WINDSOR, N.S. — On July 22, volunteer firefighter Logan Hope made a heroic rescue as historic flooding hit Nova Scotia, but eight days later — injured and off work — he was struggling to make ends meet.
“I’m trying to survive. Today, I didn’t even have enough money to pay for my (truck) fuel,” he said in a recent interview.
Last week, Hope, a 25-year-old member of the volunteer fire department in Brooklyn, N.S., was lauded for holding onto a woman as floodwaters swept him off his feet, and keeping her above water until his colleagues pulled them both ashore. During that rescue northwest of Halifax, Hope tore ligaments in his knee, forcing him to take off work at his regular job as an electrician.
But under the existing workers compensation system, Hope’s weekly income is cut by about $300. Mandatory for volunteer fire departments to provide, the program pays injured volunteer firefighters 75 per cent of their salaries for the first 26 weeks off work.
While federal and Nova Scotia political leaders sing the praises of volunteers who save lives during climate disasters, rural firefighters are calling for a new system that fully covers their lost income if they get injured, and that offers more generous honorariums and tax credits.
Jeremy Bahri, a 29-year-old firefighter with the Brooklyn volunteer fire department, said he went through a struggle last year similar to Hope’s.
“I agree there should be full coverage for injuries,” he said in a recent interview. “For me, when I hurt my ankle a year ago during a wildfire and I had to go through the workers compensation, I lost out on pensionable time.”
“It’s time for the province to step in and give us more coverage for health and benefits.”
Second-generation volunteer firefighter Jason Ripley, chief of the Greenwich, N.S., fire department, describes the current compensation system as a “patchwork” of honorariums, benefits and injury assistance.
“They (firefighters) shouldn’t be suffering a financial loss for volunteering to protect their community,” he said.
In 2019, the province made it mandatory for municipalities to pay for the workers compensation coverage that volunteer fire departments offer members. Individual volunteer fire departments, however, are free to top up that system with extra coverage.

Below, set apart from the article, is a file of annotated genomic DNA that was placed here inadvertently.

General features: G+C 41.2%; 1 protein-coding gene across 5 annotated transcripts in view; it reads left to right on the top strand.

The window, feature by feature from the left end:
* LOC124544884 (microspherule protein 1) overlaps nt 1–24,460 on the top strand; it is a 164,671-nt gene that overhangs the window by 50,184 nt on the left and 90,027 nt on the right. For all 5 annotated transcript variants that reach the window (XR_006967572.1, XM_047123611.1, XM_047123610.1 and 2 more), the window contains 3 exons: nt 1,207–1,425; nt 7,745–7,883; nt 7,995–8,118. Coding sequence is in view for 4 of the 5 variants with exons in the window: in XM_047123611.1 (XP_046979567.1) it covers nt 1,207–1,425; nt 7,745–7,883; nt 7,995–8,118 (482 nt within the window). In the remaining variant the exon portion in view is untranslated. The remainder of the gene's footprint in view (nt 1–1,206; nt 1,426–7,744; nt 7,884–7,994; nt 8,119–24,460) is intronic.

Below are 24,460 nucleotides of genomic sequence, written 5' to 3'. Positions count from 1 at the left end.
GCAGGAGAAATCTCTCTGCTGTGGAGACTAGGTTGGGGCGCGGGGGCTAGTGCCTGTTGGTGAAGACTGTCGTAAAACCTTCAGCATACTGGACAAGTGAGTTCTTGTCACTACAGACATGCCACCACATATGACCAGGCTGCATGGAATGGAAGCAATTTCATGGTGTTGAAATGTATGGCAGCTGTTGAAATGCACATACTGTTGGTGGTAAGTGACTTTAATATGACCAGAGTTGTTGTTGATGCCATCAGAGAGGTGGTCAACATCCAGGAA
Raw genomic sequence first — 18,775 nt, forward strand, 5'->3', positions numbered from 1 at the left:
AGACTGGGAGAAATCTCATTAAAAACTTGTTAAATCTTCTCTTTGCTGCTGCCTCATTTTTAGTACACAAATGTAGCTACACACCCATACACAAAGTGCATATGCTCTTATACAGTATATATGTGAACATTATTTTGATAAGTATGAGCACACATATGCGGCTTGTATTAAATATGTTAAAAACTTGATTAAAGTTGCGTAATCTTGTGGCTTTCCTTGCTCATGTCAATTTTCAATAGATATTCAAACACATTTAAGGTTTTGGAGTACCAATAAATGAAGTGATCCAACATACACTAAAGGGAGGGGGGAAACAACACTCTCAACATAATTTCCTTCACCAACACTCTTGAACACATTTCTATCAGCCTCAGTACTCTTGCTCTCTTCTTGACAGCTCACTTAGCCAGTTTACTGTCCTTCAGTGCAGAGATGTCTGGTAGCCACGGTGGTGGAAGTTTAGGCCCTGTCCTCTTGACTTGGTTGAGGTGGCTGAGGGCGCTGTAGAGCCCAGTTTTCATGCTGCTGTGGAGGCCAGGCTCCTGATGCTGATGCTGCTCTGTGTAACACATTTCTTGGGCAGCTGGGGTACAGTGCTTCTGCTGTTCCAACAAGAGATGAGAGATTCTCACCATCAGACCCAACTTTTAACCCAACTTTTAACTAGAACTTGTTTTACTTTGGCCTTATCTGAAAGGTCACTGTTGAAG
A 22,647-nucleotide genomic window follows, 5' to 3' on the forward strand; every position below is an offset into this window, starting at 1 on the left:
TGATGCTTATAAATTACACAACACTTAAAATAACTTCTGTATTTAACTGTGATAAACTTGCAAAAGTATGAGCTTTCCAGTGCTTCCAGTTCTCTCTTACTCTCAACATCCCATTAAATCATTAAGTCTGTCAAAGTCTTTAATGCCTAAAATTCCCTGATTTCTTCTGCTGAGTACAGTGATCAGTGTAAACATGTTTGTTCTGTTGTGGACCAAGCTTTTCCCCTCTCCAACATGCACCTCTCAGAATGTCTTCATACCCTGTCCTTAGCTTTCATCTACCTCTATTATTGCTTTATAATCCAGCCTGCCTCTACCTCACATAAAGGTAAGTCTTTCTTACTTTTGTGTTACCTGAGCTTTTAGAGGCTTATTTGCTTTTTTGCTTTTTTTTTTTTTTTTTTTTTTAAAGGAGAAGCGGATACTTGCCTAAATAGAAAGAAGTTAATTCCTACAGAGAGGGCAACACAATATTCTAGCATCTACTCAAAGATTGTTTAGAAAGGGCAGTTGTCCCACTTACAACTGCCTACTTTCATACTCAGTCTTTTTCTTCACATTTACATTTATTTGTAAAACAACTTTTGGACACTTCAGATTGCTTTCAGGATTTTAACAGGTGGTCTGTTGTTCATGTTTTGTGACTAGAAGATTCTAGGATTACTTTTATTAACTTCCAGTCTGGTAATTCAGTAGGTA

Jason Cochrane, the chief of Brooklyn’s volunteer fire department, said in a recent interview that his department doesn’t have a top-up program. But he added that the department could ask the municipality, on a case-by-case basis, to cover some of his members’ lost wages should they get injured.
Abraham Zebian, the mayor of the Municipality of West Hants, which includes Brooklyn, said the province needs to provide extra funding to help small communities offer firefighters a uniform level of benefits. His municipal council, he said Wednesday in an interview, is operating on a tight budget.
Premier Tim Houston told reporters Wednesday that the province can’t afford a shift to full-time firefighters and faces “financial limitations” in providing more money to volunteer departments, adding that the province would “look at ways” to get them more equipment.
However, Kody Blois, the Liberal MP for Kings Hants, said during a news conference Wednesday that as hurricanes grow more intense and wildfires drive residents from their homes, support for volunteer responders must increase in Nova Scotia and across the country.
He called on the federal government to increase its tax credit, currently set at $3,000, to reduce taxable income of volunteer firefighters.
Brett Tetanish, the deputy chief at the Brooklyn fire department, said in an interview Wednesday that the supports are needed to stem a decline in the recruitment and retention of volunteers. Climate disasters, like flooding and wildfires, are requiring operations that are longer than they used to be — such as the recent 10-day search for the bodies of four people swept away by floodwaters on July 22.
Hope said he has also noticed the struggle to recruit. “People’s lives are busy … and we see some pretty crazy stuff,” he said.
“I’m going to have to put my (regular) work before the fire department. That’s how it’s going to have to go. It’s a hard thing to do when you care about your community.”
This report by The Canadian Press was first published Aug. 3, 2023.
Michael Tutton, The Canadian Press